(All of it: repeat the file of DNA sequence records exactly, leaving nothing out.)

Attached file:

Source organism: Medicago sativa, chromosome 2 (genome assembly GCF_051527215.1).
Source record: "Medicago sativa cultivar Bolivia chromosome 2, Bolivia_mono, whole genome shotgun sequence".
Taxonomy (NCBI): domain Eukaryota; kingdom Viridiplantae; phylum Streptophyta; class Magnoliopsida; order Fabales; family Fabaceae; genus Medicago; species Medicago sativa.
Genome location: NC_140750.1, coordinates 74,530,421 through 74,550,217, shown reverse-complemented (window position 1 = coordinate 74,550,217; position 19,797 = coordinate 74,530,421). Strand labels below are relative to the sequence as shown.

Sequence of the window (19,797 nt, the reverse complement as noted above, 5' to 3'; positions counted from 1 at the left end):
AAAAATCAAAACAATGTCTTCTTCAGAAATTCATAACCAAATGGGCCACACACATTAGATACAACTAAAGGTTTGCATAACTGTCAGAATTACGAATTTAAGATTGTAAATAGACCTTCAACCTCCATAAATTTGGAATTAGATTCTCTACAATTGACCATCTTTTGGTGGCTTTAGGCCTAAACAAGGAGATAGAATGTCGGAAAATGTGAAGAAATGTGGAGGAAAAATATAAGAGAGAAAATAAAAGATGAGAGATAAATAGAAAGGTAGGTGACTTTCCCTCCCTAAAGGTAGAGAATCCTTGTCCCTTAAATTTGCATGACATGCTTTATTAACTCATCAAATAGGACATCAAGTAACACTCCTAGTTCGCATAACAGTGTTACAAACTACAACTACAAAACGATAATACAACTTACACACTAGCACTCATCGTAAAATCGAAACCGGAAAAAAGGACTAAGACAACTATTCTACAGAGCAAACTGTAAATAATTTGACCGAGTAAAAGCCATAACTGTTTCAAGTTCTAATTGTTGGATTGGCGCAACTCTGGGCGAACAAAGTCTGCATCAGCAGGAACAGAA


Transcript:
Source organism: Medicago sativa, chromosome 2 (genome assembly GCF_051527215.1).
Source record: "Medicago sativa cultivar Bolivia chromosome 2, Bolivia_mono, whole genome shotgun sequence".
Taxonomy (NCBI): domain Eukaryota; kingdom Viridiplantae; phylum Streptophyta; class Magnoliopsida; order Fabales; family Fabaceae; genus Medicago; species Medicago sativa.
Genome location: NC_140750.1, coordinates 74,530,421 through 74,550,217, shown reverse-complemented (window position 1 = coordinate 74,550,217; position 19,797 = coordinate 74,530,421). Strand labels below are relative to the sequence as shown.

Sequence of the window (19,797 nt, the reverse complement as noted above, 5' to 3'; positions counted from 1 at the left end):
AAAAATCAAAACAATGTCTTCTTCAGAAATTCATAACCAAATGGGCCACACACATTAGATACAACTAAAGGTTTGCATAACTGTCAGAATTACGAATTTAAGATTGTAAATAGACCTTCAACCTCCATAAATTTGGAATTAGATTCTCTACAATTGACCATCTTTTGGTGGCTTTAGGCCTAAACAAGGAGATAGAATGTCGGAAAATGTGAAGAAATGTGGAGGAAAAATATAAGAGAGAAAATAAAAGATGAGAGATAAATAGAAAGGTAGGTGACTTTCCCTCCCTAAAGGTAGAGAATCCTTGTCCCTTAAATTTGCATGACATGCTTTATTAACTCATCAAATAGGACATCAAGTAACACTCCTAGTTCGCATAACAGTGTTACAAACTACAACTACAAAACGATAATACAACTTACACACTAGCACTCATCGTAAAATCGAAACCGGAAAAAAGGACTAAGACAACTATTCTACAGAGCAAACTGTAAATAATTTGACCGAGTAAAAGCCATAACTGTTTCAAGTTCTAATTGTTGGATTGGCGCAACTCTGGGCGAACAAAGTCTGCATCAGCAGGAACAGAA